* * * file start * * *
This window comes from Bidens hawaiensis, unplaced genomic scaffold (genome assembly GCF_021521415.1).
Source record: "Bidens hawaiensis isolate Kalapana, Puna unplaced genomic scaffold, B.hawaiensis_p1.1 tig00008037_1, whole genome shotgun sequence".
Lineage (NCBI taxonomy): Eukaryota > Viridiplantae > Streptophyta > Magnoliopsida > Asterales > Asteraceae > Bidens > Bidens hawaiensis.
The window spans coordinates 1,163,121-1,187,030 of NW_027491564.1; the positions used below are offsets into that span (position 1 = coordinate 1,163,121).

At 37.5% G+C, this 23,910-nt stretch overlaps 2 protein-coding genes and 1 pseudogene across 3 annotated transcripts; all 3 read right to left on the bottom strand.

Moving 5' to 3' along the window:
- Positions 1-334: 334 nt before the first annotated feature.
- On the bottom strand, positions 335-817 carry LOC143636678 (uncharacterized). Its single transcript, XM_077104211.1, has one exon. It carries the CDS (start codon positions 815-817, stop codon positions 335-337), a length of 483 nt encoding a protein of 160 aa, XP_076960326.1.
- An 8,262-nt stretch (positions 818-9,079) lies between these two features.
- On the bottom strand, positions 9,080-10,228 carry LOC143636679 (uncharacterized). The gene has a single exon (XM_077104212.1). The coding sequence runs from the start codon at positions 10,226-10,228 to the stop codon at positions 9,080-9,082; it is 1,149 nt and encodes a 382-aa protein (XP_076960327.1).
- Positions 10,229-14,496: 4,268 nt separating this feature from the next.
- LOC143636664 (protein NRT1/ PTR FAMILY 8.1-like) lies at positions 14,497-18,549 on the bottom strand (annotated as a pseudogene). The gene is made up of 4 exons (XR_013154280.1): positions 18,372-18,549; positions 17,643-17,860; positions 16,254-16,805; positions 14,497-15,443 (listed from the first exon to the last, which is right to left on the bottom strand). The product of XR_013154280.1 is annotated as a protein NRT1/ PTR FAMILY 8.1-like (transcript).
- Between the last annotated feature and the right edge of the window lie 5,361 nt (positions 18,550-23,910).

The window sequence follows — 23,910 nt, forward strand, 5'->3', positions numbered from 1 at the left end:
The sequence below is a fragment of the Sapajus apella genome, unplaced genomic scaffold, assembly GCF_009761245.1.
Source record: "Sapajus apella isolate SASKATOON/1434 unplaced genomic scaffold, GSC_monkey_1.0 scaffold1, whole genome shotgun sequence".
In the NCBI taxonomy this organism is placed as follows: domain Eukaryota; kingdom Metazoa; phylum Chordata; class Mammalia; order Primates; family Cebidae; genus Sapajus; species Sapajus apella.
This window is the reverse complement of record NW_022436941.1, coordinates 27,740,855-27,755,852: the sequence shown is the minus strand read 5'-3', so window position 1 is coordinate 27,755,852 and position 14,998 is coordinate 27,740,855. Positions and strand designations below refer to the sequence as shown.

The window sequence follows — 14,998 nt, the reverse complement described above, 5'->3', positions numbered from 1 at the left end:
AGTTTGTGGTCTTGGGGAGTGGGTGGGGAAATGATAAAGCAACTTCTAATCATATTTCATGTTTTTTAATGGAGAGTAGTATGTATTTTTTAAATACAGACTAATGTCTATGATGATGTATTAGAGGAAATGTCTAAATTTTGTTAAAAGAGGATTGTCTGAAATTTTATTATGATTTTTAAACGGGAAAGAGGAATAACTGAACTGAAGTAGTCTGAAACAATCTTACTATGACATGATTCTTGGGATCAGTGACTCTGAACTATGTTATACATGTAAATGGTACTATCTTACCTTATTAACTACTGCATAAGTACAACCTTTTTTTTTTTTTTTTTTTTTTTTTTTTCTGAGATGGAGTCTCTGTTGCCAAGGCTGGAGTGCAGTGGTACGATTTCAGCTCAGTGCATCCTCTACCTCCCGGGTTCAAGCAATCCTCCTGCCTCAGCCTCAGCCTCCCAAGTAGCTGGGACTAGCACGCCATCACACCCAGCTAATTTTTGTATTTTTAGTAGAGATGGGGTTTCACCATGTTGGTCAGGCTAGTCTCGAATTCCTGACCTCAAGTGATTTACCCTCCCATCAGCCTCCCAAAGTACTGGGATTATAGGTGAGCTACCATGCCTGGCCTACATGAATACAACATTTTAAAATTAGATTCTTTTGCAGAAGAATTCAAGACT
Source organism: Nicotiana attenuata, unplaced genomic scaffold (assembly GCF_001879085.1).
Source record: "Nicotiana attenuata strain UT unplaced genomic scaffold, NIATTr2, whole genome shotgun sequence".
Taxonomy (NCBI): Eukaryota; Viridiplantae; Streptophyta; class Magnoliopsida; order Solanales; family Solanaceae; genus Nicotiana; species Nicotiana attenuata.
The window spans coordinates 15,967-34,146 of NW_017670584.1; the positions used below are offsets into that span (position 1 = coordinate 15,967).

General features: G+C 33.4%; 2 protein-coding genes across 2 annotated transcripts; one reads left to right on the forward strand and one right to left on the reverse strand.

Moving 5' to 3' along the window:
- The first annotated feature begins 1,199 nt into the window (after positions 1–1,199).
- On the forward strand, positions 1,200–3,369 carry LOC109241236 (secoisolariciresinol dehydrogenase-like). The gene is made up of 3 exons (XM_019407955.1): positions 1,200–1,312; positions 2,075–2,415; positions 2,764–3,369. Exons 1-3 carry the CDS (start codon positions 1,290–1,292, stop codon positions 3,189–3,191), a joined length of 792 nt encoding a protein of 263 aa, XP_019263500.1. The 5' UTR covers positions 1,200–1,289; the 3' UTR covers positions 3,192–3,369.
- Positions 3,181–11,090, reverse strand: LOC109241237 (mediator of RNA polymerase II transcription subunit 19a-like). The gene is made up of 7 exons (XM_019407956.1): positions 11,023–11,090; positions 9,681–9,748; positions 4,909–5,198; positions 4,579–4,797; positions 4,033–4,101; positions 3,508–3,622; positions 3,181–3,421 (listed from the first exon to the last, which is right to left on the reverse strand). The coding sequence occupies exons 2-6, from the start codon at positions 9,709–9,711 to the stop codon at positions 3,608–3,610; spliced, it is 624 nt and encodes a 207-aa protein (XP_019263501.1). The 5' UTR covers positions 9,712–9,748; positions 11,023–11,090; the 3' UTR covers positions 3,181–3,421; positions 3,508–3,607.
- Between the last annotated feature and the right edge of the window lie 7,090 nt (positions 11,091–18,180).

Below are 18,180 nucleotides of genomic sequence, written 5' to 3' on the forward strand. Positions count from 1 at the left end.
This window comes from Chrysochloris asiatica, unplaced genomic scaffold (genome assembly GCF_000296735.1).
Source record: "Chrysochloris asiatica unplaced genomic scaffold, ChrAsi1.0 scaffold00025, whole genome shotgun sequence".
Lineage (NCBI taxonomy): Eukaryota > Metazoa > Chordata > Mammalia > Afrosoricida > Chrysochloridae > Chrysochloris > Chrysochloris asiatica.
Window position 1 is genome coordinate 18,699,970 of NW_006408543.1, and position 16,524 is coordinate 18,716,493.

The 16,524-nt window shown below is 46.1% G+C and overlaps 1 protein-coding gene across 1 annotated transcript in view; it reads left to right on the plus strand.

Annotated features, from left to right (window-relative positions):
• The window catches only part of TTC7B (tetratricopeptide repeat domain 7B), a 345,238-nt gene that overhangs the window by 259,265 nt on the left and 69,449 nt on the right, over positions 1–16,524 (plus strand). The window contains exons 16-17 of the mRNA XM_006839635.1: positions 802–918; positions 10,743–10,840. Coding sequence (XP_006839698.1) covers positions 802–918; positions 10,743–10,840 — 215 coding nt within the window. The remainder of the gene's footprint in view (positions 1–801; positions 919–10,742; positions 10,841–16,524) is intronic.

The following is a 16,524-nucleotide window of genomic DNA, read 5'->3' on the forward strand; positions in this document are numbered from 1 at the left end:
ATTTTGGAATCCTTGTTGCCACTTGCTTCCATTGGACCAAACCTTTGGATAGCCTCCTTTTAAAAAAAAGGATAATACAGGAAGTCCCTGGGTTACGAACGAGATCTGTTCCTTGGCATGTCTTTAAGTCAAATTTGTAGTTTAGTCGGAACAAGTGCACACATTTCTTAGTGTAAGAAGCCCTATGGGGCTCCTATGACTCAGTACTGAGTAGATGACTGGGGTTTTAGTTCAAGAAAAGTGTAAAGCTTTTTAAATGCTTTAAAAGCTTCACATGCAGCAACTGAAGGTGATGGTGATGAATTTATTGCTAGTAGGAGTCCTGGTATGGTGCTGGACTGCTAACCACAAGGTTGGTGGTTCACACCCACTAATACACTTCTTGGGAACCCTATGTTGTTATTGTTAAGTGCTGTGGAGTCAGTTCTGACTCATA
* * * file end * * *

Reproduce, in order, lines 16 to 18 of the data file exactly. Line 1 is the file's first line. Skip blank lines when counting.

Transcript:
Source record: "Sapajus apella isolate SASKATOON/1434 unplaced genomic scaffold, GSC_monkey_1.0 scaffold1, whole genome shotgun sequence".
In the NCBI taxonomy this organism is placed as follows: domain Eukaryota; kingdom Metazoa; phylum Chordata; class Mammalia; order Primates; family Cebidae; genus Sapajus; species Sapajus apella.
This window is the reverse complement of record NW_022436941.1, coordinates 27,740,855-27,755,852: the sequence shown is the minus strand read 5'-3', so window position 1 is coordinate 27,755,852 and position 14,998 is coordinate 27,740,855. Positions and strand designations below refer to the sequence as shown.